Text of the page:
O's Time is Galper's fifth recording in the rubato style on Origin Records. His trio, with bassist Jeff Johnson and drummer John Bishop, perfected their approach with 2011's Airegin Revisited. The current offering rolls that artistic peak out on a high plateau, twsiting the familiar ( John Coltrane "Like Sonny," Charlie Chaplain's "Smile") into different shapes, revealing different sides to the melodic threads.
"Coltrane's "Like Sonny" opens the set. The three voices bounce off each other like a cocktail party conversation, synchronous and discordant at the same time. And like that party, as the drinks flow, the volume rises toward the raucous, without, on this tune at least, actually going there. Then there's the Zen serenity of a Johnson bass solo, sparely comped by Galper.
Saxophonist Wayne Shorter's "Wildflower" has a "fractured then put back together" feeling, turbulent drums from Bishop behind Galper's relative restraint. "O's Time," written by Galper in honor of alto saxophonist/free jazz pioneer Ornette Coleman, moves away from the concept of restraint. It rolls and tumbles and sounds like, at its peak, a piano trio stuffed into a burlap bag and pushed down the stairs, with the players hanging on tight and still keeping the tune from chaos. And Charlie Chaplain's much-covered smile sounds like they're set up on the back of a flatbed truck, careening ninety miles an hours down a winding mountain road.
Exhilarating! The Hal Galper Trio shows the others guys what innovative is all about.
Track Listing:
Like Sonny; Wildflower; O's Time; Moonglazed; Smile; Our Waltz.
Hal Galper: piano; Jeff Johnson: bass; John Bishop: drums

Richard Galliano

By Thom Jurek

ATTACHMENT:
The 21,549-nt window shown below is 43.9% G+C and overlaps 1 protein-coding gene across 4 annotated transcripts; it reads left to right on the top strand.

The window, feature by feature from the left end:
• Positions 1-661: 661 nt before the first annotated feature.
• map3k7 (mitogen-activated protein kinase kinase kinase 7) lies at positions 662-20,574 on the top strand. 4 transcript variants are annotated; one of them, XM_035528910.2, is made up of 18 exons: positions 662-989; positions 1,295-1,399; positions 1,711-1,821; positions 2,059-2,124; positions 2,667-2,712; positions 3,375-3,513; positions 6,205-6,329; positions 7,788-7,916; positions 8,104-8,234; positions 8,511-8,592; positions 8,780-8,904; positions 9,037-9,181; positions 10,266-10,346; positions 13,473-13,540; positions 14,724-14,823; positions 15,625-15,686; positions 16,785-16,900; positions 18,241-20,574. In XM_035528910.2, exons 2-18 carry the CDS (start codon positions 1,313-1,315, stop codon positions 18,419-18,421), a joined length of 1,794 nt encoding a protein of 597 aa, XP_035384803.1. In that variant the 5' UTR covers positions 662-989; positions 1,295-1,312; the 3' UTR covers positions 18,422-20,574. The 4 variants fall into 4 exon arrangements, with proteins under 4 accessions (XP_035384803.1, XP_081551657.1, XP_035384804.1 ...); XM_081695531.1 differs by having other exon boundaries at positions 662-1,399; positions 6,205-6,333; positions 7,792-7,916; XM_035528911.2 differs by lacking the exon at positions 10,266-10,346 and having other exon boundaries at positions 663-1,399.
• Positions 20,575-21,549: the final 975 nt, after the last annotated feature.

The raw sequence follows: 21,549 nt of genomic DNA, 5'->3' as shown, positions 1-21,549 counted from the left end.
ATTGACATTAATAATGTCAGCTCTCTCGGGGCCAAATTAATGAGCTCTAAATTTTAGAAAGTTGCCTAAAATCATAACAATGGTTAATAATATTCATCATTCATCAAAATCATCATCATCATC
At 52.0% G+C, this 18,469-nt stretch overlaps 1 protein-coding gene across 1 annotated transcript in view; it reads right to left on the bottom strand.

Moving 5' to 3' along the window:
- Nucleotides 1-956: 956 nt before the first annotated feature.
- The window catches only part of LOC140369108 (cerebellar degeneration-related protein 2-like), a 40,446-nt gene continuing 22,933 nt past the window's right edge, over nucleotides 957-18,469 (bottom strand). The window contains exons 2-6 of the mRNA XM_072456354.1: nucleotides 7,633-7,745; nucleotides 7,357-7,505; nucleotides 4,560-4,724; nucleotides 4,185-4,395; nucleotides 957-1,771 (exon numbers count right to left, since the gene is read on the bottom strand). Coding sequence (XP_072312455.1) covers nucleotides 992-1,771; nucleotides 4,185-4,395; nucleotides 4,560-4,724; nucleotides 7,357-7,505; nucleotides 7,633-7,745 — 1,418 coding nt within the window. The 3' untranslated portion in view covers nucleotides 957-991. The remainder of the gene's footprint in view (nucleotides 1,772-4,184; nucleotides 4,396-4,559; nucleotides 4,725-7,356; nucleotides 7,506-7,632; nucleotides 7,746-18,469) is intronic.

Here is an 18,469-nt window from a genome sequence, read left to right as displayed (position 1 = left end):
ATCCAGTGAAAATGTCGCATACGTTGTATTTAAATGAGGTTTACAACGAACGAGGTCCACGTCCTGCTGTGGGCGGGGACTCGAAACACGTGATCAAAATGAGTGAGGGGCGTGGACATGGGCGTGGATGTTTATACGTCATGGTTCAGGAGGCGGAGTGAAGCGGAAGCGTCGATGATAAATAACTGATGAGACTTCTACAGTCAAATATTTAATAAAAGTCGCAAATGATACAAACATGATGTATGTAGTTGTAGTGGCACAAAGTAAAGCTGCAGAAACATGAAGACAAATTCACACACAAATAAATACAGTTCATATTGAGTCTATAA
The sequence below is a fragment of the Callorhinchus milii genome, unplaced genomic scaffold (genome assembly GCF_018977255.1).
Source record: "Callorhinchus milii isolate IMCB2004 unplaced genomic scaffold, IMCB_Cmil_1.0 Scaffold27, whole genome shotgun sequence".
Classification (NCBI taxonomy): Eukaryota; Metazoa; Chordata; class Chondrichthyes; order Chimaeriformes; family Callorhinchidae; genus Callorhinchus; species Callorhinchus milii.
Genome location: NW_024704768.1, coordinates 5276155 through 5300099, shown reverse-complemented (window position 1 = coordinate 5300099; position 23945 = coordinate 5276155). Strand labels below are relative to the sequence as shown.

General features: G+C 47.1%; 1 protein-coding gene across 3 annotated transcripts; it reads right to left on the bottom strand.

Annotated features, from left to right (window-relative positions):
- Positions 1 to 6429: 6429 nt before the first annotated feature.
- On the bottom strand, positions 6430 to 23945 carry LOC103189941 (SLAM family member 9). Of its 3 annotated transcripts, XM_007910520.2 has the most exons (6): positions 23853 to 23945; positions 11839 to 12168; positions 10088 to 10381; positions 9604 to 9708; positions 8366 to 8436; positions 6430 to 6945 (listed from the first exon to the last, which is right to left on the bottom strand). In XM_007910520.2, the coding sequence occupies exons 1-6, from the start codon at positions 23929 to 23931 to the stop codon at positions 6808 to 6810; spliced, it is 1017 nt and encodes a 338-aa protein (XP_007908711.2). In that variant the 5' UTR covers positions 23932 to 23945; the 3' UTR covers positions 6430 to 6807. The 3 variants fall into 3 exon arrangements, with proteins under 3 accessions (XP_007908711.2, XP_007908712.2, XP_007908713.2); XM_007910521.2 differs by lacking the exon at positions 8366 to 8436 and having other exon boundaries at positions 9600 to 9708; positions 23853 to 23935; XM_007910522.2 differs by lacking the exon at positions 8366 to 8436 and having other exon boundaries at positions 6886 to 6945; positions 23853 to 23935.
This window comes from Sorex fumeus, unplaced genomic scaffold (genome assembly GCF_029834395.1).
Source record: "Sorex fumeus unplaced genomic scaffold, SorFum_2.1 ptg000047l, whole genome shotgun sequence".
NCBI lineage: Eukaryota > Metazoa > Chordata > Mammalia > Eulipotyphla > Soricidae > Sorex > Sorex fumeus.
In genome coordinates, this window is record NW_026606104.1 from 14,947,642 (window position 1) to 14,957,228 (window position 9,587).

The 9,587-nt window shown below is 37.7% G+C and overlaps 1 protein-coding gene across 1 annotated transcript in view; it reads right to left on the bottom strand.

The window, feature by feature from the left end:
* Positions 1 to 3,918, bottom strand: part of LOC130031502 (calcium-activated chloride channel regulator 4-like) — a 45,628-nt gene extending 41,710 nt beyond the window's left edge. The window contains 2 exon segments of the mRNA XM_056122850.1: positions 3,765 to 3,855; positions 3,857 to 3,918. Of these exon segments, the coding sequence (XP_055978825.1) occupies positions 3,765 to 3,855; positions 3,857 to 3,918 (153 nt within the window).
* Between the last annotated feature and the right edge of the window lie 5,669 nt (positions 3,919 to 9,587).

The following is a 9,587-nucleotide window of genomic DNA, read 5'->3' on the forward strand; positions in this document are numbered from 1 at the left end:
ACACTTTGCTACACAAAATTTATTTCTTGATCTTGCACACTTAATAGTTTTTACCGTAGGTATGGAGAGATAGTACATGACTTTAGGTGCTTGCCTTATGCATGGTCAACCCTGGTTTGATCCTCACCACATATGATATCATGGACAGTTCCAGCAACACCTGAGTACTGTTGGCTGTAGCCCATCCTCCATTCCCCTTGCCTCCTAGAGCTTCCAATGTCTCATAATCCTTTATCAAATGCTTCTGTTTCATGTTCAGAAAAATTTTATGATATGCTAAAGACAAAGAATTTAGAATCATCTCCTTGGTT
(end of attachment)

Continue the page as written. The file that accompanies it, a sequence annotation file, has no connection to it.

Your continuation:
Sentimentale is accordionist Richard Galliano's debut as a leader for Resonance Records. This date marks his return to jazz after a three-album sojourn with Deutsche Grammophon recording the music of Bach, Piazzolla, and Vivaldi. His multi-national quintet here includes Israeli-born pianist and arranger Tamir Hendelman, American guitarist Anthony Wilson, Cuban bassist Carlitos Del Puerto, and Brazilian drummer Mauricio Zottarelli. The program is as diverse as the personnel. Things kick off on the spirited side with a galloping reading of Chick Corea's "Armando's Rumba," with Wilson and Galliano twinning the head as Hendelman lays down shiny chords and spirited montunos with a killer bass solo from Del Puerto before the accordionist launches into a combination of tango and jazz. Duke Ellington's "In a Sentimental Mood" opens with a near pastoral reverie before the melody is introduced by Galliano and Wilson. Hendelman's illustrative fills and comps are gorgeous without being flowery. The funky groove in Horace Silver's "The Jody Grind" is derived from Dee Dee Bridgewater's vocal version, despite Hendelman's finger popping pianism. Galliano crosses harmonic lines between both Zottarelli's drum break, spiky blues from Wilson, and soul-jazz swagger from Del Puerto. On John Coltrane's "Naima," Wilson adopts a near sitar-like sound while Galliano's crystalline, glass bead sound enters into the melody and opens it onto the accordion's higher register, offering a bright harmonic flourish in his solo. Brazilian music makes its appearance on Sentimentale as well. This take on Ivan Lins' evergreen "The Island" is equally based on the composer's earliest, Bahia-informed version rather than his post-bossa take from later years as well as singer Patti Austin's. Likewise "Verbos Do Amor," by João Donato and Abel Silva, finds Galliano's quintet engaging in inspired, multi-textured samba. There are two familiar originals here as well: "Ballade Pour Marion" is magical in this bal musette-cum-lyrical jazz setting as Hendelman's voicings twin with the accordionists', offering different timbral statements and underscoring its lush colors. Closer "Lili" is trimmed to a languid, tender duet between the accordionist and Wilson -- both of whom display their enormous gifts for lyricism (which is why they are oft-chosen accompanists for singers). Sentimentale is not only classy in its choice of material, it's canny and expert in its arrangement, interplay, and articulation. Like the best of Galliano's recordings, it displays not only his iconic signature on the accordion, but the commanding presence, communicative inquisitiveness, and elegant creativity of his spirit.